The Central Electricity Regulatory Commission (CERC), in a recent order, directed the Solar Energy Corporation of India (SECI) not to encash the performance bank guarantee (PBG) furnished by Adani Wind Kutchh One Limited for the delay in commissioning of 250 MW wind projects until the next date of the hearing. It directed the wind developer to keep the bank guarantee valid.
Adani Wind Energy Kutchh One filed a petition with the Commission seeking directions that it should be relieved from its obligations under the power purchase agreement (PPA) on the ground of ‘force majeure.’ It also requested the Commission to restrain SECI from encashing the PBG.
In its submission, Adani Wind Energy Kutchh One said that due to the occurrence of various ‘force majeure’ events, the construction and commissioning of the 250 MW wind projects in Gujarat became impossible within the timelines mentioned in the PPAs.
However, instead of recognizing the ‘force majeure’ events, SECI informed the petitioner that the PBG would be invoked upon expiry of 21 days, i.e., January 13, 2021.
Since the Commission was not holding any hearing because of the Supreme Court order, the developer filed a petition with the High Court of Delhi seeking directions to SECI to maintain the status quo regarding the PPAs and restrain SECI from encashing the PBG. In its order dated January 13, 2021, the High Court directed SECI to maintain the status quo and not take any coercive steps.
The developer said that some of the force majeure events that rendered the performance of its obligations impossible included the outbreak of the COVID-19 pandemic and the subsequent lockdown, and delays due to several reasons including the construction of the dedicated transmission lines, the damages caused by villagers to the transmission lines, the cyclone Vayu and heavy rains in Gujarat.
SECI, in its submission, said that Article 13.5 of the PPA provided for the termination of the PPA by either party only in case of continuation of ‘force majeure’ or its effects beyond 12 months. However, the documents showed that the petitioner’s claim concerning the non-commissioning of the associated transmission system was incorrect.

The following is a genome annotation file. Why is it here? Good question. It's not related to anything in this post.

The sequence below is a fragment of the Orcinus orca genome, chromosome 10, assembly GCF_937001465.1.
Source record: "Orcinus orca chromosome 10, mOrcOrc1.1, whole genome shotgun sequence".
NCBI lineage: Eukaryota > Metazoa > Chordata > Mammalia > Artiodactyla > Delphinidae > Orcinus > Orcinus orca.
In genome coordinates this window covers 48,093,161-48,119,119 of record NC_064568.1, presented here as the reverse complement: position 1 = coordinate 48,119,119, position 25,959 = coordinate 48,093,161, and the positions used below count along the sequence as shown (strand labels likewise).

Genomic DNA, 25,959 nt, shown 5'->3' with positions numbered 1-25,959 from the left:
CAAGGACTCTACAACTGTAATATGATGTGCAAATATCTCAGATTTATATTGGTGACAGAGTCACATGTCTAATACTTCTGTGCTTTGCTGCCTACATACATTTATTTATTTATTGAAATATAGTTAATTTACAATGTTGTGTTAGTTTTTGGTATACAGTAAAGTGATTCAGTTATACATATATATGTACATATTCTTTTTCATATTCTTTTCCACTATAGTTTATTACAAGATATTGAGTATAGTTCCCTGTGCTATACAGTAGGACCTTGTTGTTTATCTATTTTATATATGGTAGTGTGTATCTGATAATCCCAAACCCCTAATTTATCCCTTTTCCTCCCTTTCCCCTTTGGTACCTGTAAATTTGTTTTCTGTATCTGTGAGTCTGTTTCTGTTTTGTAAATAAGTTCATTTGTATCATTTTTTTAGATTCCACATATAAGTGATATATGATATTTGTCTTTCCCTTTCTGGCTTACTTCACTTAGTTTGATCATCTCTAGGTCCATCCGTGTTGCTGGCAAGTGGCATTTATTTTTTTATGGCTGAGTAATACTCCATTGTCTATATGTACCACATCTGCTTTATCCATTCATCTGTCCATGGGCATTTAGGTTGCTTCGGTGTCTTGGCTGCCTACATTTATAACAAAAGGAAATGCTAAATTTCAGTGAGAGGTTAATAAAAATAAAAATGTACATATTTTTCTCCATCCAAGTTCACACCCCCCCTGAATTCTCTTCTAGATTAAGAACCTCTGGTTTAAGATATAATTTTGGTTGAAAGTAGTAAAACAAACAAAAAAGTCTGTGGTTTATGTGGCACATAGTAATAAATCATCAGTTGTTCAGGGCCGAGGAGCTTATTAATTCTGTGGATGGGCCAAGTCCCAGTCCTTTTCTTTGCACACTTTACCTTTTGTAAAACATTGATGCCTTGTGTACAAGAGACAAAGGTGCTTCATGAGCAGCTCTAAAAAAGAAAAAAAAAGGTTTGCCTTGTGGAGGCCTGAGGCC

The petitioner had voluntarily agreed and accepted that the associated transmission system would be available only by December 31, 2020, or later and accordingly had sought time to implement the projects by December 31, 2020.
Considering all the fact submitted, the Commission directed Adani Wind Energy Kutchh One to serve a copy of the petition to SECI and asked SECI to file their reply by March 22, 2021. The Commission noted that the High Court had passed an order directing SECI not to invoke the PBG until the Commission’s final hearing. Keeping this in mind, the Commission directed SECI not to encash the PBG until the hearing’s next date.
In August last year, ReNew Wind Energy, a subsidiary of ReNew Power, also had filed a petition with the CERC asking it to issue orders restraining SECI from encashing its bank guarantee following delays in project implementation due to ‘force majeure’ events.
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Rakesh is a staff reporter at Mercom India. Prior to joining Mercom, he worked in many roles as a business correspondent, assistant editor, senior content writer, and sub-editor with bcfocus.com, CIOReview/Silicon India, Verbinden Communication, and Bangalore Bias. Rakesh holds a Bachelor’s degree in English from Indira Gandhi National Open University (IGNOU). More articles from Rakesh Ranjan.